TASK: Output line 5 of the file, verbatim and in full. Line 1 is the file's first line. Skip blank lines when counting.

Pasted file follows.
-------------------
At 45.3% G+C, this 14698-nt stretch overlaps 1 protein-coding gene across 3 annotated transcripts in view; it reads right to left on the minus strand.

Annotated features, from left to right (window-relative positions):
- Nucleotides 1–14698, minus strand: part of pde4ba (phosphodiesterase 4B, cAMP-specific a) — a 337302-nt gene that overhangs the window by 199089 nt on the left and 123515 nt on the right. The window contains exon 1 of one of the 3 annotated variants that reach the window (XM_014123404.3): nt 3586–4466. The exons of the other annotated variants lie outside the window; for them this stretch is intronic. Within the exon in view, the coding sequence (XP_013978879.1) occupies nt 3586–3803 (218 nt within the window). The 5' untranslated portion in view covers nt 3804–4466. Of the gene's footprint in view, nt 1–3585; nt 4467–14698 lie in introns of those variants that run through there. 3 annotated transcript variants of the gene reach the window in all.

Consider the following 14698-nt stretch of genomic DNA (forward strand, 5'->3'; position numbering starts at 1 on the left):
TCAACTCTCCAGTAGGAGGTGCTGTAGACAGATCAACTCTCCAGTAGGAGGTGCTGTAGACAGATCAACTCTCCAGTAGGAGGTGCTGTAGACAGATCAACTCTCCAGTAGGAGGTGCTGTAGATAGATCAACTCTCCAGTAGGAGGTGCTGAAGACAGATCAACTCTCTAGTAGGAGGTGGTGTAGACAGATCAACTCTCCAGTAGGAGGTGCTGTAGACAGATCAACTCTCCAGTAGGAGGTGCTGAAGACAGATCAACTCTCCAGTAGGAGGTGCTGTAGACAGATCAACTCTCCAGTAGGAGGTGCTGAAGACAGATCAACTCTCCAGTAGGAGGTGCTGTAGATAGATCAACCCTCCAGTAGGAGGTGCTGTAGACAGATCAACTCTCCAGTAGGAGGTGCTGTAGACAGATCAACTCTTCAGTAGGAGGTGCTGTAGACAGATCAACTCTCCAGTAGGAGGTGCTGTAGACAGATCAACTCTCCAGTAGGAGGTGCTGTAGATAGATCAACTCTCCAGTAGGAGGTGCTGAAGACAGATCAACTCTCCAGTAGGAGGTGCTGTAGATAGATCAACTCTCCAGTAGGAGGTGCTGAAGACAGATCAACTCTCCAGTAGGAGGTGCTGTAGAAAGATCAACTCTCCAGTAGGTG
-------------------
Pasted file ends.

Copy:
TCAACTCTCCAGTAGGAGGTGCTGTAGACAGATCAACTCTCCAGTAGGAGGTGCTGTAGACAGATCAACTCTCCAGTAGGAGGTGCTGTAGACAGATCAACTCTCCAGTAGGAGGTGCTGTAGATAGATCAACTCTCCAGTAGGAGGTGCTGAAGACAGATCAACTCTCTAGTAGGAGGTGGTGTAGACAGATCAACTCTCCAGTAGGAGGTGCTGTAGACAGATCAACTCTCCAGTAGGAGGTGCTGAAGACAGATCAACTCTCCAGTAGGAGGTGCTGTAGACAGATCAACTCTCCAGTAGGAGGTGCTGAAGACAGATCAACTCTCCAGTAGGAGGTGCTGTAGATAGATCAACCCTCCAGTAGGAGGTGCTGTAGACAGATCAACTCTCCAGTAGGAGGTGCTGTAGACAGATCAACTCTTCAGTAGGAGGTGCTGTAGACAGATCAACTCTCCAGTAGGAGGTGCTGTAGACAGATCAACTCTCCAGTAGGAGGTGCTGTAGATAGATCAACTCTCCAGTAGGAGGTGCTGAAGACAGATCAACTCTCCAGTAGGAGGTGCTGTAGATAGATCAACTCTCCAGTAGGAGGTGCTGAAGACAGATCAACTCTCCAGTAGGAGGTGCTGTAGAAAGATCAACTCTCCAGTAGGTG